Are Solar Panels Strong Enough to Walk on?

Solar panels are wonderful sources of clean energy, but sometimes they need a bit of cleaning and maintenance. When that happens, you might wonder if it’s safe to stand on, kneel, or walk on top of solar panel arrays.

International quality standards dictate that solar panels should be strong enough to hold 113 lbs. per square inch, as well as withstand 50 mph. hail. This means it is technically safe to walk on panels without causing damage, but there are other potential dangers such as falls and burns.

Solar panels are built to last and they can withstand a lot of stress before breaking. However, that doesn’t mean we should tempt fate and host a dance party on top of our solar panels. For more information about solar panel durability and some potential hazards of walking on them, read below.

Weight Limits And Stress Testing

Solar panels are designed to hold up under extreme heat, harsh winds, and falling debris. They can be quite expensive to manufacture and install, so there’s a lot of pressure on the creators to make sure they meet rigorous strength testing standards.

Luckily there are regulations in place for solar panel production, and they all need to meet a certain threshold of durability and strength. As mentioned above, the usual standard for solar panels is to be able to withstand a weight of 113 lbs. per square foot and impacts from 50 mph. hailstorms.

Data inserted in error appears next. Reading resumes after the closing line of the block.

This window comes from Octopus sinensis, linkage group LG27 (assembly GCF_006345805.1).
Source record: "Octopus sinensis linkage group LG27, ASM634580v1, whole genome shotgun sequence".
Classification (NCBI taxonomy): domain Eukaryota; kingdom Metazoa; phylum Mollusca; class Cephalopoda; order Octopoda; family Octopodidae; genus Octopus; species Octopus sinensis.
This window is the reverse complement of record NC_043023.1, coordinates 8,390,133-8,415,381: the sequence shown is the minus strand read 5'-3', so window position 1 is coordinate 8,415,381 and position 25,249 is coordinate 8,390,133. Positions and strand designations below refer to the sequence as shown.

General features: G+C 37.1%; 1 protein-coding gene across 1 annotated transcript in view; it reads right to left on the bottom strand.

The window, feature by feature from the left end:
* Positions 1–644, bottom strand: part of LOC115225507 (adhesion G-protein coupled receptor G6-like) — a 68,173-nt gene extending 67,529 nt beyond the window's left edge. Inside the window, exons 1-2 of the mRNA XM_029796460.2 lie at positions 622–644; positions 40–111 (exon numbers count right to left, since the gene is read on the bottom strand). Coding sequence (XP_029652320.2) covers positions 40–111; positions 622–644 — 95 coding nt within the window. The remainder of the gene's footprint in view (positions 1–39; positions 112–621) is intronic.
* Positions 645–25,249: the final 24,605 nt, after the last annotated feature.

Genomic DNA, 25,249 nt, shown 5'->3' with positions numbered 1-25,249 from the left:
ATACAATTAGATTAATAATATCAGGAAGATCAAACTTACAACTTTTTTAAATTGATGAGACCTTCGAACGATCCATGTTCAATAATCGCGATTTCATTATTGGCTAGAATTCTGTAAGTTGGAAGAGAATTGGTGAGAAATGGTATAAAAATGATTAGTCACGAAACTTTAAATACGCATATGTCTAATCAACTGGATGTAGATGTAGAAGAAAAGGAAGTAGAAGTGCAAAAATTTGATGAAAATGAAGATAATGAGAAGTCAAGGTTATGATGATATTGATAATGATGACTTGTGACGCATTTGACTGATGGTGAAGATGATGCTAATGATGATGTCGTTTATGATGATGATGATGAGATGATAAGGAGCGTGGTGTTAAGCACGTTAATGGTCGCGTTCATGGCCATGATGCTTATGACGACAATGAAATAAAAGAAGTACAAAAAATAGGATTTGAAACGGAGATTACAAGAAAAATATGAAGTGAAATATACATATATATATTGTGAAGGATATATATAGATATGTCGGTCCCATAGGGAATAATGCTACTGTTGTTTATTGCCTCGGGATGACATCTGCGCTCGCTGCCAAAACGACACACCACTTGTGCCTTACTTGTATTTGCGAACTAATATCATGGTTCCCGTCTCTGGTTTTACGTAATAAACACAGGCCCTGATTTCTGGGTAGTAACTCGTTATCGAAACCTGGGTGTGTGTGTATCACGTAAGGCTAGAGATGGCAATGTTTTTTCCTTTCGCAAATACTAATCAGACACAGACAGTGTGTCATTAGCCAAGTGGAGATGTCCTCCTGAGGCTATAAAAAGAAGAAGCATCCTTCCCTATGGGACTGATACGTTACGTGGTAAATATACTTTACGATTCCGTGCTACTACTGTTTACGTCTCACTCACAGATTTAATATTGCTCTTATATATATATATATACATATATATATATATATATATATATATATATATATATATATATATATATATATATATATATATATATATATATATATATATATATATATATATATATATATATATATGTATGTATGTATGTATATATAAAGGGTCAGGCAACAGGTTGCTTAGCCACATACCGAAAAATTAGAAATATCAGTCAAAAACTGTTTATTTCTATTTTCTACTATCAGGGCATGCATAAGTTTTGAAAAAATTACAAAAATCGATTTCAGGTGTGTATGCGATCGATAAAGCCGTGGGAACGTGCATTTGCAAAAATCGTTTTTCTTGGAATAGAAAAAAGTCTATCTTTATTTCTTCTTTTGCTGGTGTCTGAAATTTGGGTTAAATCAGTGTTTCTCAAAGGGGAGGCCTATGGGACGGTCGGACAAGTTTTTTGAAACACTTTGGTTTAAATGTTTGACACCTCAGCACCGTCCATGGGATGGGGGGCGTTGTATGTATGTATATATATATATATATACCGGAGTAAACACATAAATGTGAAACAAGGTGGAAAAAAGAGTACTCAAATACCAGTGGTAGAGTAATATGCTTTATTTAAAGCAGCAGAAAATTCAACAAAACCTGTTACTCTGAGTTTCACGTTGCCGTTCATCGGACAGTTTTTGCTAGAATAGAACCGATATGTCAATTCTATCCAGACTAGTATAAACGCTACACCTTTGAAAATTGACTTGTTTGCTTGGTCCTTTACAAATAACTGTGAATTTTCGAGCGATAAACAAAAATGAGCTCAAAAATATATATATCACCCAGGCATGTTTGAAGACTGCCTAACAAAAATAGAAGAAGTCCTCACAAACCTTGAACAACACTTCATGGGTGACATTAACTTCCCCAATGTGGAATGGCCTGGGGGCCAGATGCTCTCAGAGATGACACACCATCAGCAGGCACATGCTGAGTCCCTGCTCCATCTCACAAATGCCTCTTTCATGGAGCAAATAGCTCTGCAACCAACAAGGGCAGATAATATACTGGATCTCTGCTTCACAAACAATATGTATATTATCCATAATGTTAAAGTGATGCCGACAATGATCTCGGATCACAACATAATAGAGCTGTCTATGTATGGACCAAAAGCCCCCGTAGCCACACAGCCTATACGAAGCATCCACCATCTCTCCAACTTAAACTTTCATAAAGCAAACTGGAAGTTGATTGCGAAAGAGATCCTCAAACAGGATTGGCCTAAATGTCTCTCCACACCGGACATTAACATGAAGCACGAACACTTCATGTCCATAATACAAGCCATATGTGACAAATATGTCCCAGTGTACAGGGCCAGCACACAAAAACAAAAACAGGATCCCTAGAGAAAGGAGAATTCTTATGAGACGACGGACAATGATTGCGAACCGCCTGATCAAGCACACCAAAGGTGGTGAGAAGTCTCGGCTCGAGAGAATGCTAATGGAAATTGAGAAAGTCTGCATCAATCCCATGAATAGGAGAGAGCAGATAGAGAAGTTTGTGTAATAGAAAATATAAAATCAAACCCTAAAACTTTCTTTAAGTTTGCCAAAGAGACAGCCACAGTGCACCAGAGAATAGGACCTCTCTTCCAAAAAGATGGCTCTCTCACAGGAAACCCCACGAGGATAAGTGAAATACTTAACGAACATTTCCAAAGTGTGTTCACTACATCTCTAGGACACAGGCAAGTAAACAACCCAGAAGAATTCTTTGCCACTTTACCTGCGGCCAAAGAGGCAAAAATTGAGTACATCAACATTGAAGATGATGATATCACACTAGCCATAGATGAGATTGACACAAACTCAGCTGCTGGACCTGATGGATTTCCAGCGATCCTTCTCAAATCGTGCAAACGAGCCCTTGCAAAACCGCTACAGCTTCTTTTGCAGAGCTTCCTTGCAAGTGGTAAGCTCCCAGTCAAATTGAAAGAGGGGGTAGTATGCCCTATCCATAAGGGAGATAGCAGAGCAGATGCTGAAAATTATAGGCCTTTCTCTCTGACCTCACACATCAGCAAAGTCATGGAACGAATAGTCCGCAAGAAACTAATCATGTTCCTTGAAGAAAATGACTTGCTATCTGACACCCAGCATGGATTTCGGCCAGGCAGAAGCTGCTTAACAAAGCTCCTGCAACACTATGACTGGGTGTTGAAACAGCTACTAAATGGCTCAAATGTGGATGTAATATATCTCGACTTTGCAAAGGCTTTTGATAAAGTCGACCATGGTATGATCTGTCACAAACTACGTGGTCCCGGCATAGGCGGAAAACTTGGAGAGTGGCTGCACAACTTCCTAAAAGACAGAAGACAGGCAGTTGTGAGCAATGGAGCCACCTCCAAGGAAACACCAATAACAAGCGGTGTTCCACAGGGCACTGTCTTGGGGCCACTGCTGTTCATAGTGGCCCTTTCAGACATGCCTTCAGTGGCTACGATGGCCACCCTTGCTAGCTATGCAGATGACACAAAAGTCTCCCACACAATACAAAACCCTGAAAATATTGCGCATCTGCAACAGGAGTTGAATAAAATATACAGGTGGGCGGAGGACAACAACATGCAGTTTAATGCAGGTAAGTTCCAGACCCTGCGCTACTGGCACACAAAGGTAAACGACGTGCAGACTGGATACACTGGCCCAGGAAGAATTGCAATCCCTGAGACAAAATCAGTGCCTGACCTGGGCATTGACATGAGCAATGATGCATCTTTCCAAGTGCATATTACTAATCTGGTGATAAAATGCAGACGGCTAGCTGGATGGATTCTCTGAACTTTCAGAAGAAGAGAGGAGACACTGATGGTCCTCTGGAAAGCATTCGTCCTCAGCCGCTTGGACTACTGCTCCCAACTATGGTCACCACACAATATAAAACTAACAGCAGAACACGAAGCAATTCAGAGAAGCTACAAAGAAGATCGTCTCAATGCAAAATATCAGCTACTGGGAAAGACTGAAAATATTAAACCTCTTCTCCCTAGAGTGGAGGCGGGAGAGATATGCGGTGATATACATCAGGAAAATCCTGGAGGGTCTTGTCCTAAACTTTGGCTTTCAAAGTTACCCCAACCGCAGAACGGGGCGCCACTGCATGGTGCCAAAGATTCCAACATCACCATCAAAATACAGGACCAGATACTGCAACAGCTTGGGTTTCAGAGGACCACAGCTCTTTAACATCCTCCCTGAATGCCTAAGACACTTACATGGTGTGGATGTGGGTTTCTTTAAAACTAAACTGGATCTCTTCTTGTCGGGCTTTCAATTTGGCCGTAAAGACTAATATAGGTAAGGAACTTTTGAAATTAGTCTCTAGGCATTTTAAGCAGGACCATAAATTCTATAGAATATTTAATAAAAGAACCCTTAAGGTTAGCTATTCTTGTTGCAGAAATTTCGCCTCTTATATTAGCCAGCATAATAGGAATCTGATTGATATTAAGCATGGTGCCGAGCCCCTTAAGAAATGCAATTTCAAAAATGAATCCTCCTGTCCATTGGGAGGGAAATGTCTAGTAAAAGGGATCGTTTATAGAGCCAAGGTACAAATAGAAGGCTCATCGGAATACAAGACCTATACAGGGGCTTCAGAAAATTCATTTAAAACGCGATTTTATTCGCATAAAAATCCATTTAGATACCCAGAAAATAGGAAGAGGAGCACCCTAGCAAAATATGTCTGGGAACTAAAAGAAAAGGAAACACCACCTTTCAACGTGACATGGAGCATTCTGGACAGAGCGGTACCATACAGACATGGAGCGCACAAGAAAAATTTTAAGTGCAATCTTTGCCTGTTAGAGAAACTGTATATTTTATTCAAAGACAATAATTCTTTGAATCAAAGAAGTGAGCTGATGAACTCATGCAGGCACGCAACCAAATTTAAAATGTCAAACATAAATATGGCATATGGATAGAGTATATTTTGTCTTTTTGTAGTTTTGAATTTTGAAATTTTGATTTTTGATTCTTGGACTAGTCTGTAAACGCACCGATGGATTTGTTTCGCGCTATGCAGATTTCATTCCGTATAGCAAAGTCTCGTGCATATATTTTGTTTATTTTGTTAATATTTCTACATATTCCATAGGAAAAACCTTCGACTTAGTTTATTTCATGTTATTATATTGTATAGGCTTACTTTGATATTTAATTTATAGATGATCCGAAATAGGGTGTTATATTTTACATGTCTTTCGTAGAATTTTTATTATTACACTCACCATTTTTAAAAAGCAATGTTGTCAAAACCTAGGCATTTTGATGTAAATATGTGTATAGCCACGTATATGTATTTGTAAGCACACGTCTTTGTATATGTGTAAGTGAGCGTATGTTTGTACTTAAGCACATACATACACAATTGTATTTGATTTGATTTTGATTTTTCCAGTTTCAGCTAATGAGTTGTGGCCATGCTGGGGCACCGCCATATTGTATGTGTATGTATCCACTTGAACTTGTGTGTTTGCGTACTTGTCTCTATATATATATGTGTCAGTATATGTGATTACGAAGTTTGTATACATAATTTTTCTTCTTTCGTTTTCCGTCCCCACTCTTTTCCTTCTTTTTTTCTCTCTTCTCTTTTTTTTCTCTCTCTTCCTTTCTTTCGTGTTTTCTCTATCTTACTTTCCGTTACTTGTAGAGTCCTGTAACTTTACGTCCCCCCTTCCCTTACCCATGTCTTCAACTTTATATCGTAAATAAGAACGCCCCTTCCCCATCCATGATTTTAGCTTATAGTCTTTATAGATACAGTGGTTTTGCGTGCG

These are fairly extreme examples and most solar panels won’t encounter conditions that are nearly that harsh. But this might be comforting to owners if they’re worried about the damage that a stray tree branch or foul ball could do.

Below is a video from SolarWorld, which is a leading name in solar panel technology. This demonstrates the strength of their solar panels and the kinds of conditions they can endure.

Fall Risk And Potential Equipment Damage

So now we know that solar panels can take quite a beating. They’re tough enough to take the weight of fully grown adults and even the weight of a car! But just because you can walk on solar panels doesn’t mean that you should.

The panels themselves are quite tough, but they are still electronic equipment. The top surface is the part that has been fortified against tough conditions and the undercarriage and electrical wiring can still be damaged fairly easily.

There’s also the question of practicality! There are very few instances in which you would need to walk on solar panels. Plus, in many cases, solar panels are installed on rooftops or in tilted arrays. This slope, combined with their smooth texture, makes it difficult to balance on them and could lead to a nasty fall where you end up hurting yourself or the equipment.

Most installers don’t walk on solar panels ether; not because the panels are fragile, but because it’s safer overall to avoid contact with them.

However, there are some cases in which your solar panels might need to be cleaned or fixed. 90% of the time though, it’s best if these situations are left to the professionals. These people are trained to safely navigate solar panels without slipping or breaking anything.

Burn Hazards